13. The GaAs mixer diode as recited in claim 10, wherein said layer of gold is about 5000 A in thickness and is deposited at a GaAs substrate temperature of about 100 C.
14. The GaAs mixer diode as recited in claim 11, wherein said gold-germanium alloy is approximately 3000 A thick and is deposited at a GaAs substrate temperature of about 200 C.
Description
BACKGROUND OF THE INVENTION

This invention relates generally to GaAs mixer diodes and more particularly to a high-frequency, low-barrier-height GaAs mixer diode which can operate at low noise figure levels at low local oscillator power levels (0.25 mW- 0.75 mW).

The Schottky-barrier diode is a rectifying metal-semiconductor junction formed by plating, evaporating, or sputtering a variety of metals on n-type or p-type semiconductor materials. Generally n-type silicon and n-type GaAs are used. Due to higher cutoff frequency, GaAs devices are preferred in applications above X-band frequencies. This results from the higher mobility of electrons in GaAs than in silicon. Although in practice this advantage is not as significant as predicted, conversion loss improvement of 0.5 dB at K, band is readily obtainable with GaAs over silicon.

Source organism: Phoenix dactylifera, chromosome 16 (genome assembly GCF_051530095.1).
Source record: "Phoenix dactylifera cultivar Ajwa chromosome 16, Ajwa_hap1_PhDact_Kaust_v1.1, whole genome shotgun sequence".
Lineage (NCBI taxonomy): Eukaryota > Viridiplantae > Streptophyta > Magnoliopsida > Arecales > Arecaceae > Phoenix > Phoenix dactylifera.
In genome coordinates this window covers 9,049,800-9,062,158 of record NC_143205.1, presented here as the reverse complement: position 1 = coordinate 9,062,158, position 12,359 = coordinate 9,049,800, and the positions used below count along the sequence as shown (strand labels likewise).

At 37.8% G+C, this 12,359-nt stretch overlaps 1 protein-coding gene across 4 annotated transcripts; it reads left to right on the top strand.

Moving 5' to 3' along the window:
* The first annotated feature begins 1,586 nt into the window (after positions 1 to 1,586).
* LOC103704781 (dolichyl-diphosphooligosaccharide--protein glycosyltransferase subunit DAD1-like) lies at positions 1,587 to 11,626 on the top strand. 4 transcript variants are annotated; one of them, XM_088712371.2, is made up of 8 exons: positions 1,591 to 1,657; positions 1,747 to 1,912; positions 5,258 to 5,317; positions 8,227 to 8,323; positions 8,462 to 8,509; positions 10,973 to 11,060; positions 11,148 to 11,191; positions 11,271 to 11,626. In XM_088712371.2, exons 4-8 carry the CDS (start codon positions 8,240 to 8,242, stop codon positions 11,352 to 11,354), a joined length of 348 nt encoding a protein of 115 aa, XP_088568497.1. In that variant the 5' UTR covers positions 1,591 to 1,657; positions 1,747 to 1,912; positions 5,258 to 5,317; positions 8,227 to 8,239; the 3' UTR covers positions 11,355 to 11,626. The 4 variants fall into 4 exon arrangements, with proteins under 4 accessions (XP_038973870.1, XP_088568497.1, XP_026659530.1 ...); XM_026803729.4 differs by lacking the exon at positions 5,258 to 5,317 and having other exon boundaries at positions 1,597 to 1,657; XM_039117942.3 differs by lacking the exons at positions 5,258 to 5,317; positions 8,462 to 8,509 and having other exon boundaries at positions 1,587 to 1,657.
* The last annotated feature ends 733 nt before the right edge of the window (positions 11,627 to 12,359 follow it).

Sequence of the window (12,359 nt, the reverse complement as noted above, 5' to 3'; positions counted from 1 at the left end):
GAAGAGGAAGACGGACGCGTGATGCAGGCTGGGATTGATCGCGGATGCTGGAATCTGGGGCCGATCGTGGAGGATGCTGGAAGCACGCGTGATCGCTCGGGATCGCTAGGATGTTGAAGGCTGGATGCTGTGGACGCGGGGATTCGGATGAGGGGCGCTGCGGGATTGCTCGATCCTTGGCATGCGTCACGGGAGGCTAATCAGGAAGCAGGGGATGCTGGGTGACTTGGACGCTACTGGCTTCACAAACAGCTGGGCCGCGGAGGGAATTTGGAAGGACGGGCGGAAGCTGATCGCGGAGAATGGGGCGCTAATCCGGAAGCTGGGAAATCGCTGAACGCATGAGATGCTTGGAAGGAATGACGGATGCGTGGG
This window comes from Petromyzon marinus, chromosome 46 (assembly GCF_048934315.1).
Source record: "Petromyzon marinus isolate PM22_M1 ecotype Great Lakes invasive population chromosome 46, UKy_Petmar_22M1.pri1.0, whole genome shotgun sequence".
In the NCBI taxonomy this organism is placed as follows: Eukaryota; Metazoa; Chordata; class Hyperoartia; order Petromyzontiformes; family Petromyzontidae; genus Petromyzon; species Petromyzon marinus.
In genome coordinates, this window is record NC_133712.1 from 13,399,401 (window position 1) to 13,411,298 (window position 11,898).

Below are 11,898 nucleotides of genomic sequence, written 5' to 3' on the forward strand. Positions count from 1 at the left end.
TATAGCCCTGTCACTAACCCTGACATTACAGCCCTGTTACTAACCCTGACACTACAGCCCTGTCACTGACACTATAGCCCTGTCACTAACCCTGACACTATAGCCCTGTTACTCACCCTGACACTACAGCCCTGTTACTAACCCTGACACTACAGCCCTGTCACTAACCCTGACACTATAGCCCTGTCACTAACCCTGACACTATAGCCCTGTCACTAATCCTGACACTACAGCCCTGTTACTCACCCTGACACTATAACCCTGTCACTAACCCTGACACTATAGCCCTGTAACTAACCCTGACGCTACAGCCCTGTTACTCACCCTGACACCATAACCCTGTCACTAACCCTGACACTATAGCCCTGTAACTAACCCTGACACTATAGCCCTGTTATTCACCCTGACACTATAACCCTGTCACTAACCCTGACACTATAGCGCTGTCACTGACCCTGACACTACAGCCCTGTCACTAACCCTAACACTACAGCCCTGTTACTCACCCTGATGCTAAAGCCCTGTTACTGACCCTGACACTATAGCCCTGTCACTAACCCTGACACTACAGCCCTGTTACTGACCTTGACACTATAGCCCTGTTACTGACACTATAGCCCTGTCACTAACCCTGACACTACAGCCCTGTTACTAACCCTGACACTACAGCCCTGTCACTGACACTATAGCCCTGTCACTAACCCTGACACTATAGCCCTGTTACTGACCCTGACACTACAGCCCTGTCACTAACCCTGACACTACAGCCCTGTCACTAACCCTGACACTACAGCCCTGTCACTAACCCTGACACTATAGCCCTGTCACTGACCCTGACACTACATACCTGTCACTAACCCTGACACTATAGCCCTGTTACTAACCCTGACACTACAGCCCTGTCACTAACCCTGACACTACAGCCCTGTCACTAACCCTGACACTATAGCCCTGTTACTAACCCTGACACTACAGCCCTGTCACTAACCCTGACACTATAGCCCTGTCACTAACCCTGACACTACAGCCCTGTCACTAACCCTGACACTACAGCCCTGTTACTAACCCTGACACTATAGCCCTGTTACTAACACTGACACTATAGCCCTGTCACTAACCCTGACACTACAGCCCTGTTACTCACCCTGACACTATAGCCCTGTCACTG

A mixer diode is a device that produces the conversion of a low power level signal from one frequency to another by combining it with a higher power (local-oscillator) signal in a nonlinear device. In general, mixing produces a large number of sum and difference frequencies. Usually the difference frequency between signal and local oscillator-the intermediate frequency (IF)-is of interest and is at a low power level.

Although GaAs Schottky barrier mixer diodes have demonstrated a low noise figure, the barrier heights of such diodes have been substantially higher than those of most silicon Schottky diodes. Due to the pinning of the Fermi level in metal-GaAs systems, the barrier height is vertually independent of the metal and has a typical value of 0.75-0.80 eV. Since the barrier heights of GaAs mixer diodes require high oscillator power. This has prevented the utilization of GaAs mixer diodes in microwave systems which have low, limited local oscillator power.

Initial attempts for developing low barrier height GaAs mixer diodes utilized AuGe alloy as the barrier metal on n-type epitaxial GaAs. These diodes were fabricated for IN78 point contact packages to operate at Ku-band frequencies. This approach, however, is not practical due to failure upon thermal-compression bonding.

Alternatively, low-barrier Schottky diodes have been developed by implanting germanium into epitaxial GaAs. However, these diodes required encapsulation and high temperature annealing to eliminate ion-implantation damage.

SUMMARY OF THE INVENTION